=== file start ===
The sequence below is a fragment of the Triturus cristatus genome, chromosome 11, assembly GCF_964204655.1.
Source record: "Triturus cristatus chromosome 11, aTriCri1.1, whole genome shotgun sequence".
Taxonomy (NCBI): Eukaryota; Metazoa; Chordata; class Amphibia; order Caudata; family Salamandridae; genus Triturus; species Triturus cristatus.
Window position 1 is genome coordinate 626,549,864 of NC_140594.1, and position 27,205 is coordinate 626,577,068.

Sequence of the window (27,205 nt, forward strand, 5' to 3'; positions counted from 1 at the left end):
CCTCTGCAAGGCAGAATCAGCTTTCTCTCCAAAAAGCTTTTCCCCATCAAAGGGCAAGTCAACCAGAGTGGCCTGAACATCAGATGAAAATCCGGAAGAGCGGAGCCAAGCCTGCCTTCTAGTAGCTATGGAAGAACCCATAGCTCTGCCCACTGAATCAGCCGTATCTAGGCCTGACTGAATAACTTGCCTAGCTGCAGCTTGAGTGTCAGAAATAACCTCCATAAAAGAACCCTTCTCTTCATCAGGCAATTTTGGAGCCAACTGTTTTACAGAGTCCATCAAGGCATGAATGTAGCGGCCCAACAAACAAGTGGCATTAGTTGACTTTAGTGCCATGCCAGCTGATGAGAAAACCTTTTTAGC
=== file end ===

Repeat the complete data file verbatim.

The sequence below is a fragment of the Triturus cristatus genome, chromosome 11, assembly GCF_964204655.1.
Source record: "Triturus cristatus chromosome 11, aTriCri1.1, whole genome shotgun sequence".
Taxonomy (NCBI): Eukaryota; Metazoa; Chordata; class Amphibia; order Caudata; family Salamandridae; genus Triturus; species Triturus cristatus.
Window position 1 is genome coordinate 626,549,864 of NC_140594.1, and position 27,205 is coordinate 626,577,068.

Sequence of the window (27,205 nt, forward strand, 5' to 3'; positions counted from 1 at the left end):
CCTCTGCAAGGCAGAATCAGCTTTCTCTCCAAAAAGCTTTTCCCCATCAAAGGGCAAGTCAACCAGAGTGGCCTGAACATCAGATGAAAATCCGGAAGAGCGGAGCCAAGCCTGCCTTCTAGTAGCTATGGAAGAACCCATAGCTCTGCCCACTGAATCAGCCGTATCTAGGCCTGACTGAATAACTTGCCTAGCTGCAGCTTGAGTGTCAGAAATAACCTCCATAAAAGAACCCTTCTCTTCATCAGGCAATTTTGGAGCCAACTGTTTTACAGAGTCCATCAAGGCATGAATGTAGCGGCCCAACAAACAAGTGGCATTAGTTGACTTTAGTGCCATGCCAGCTGATGAGAAAACCTTTTTAGC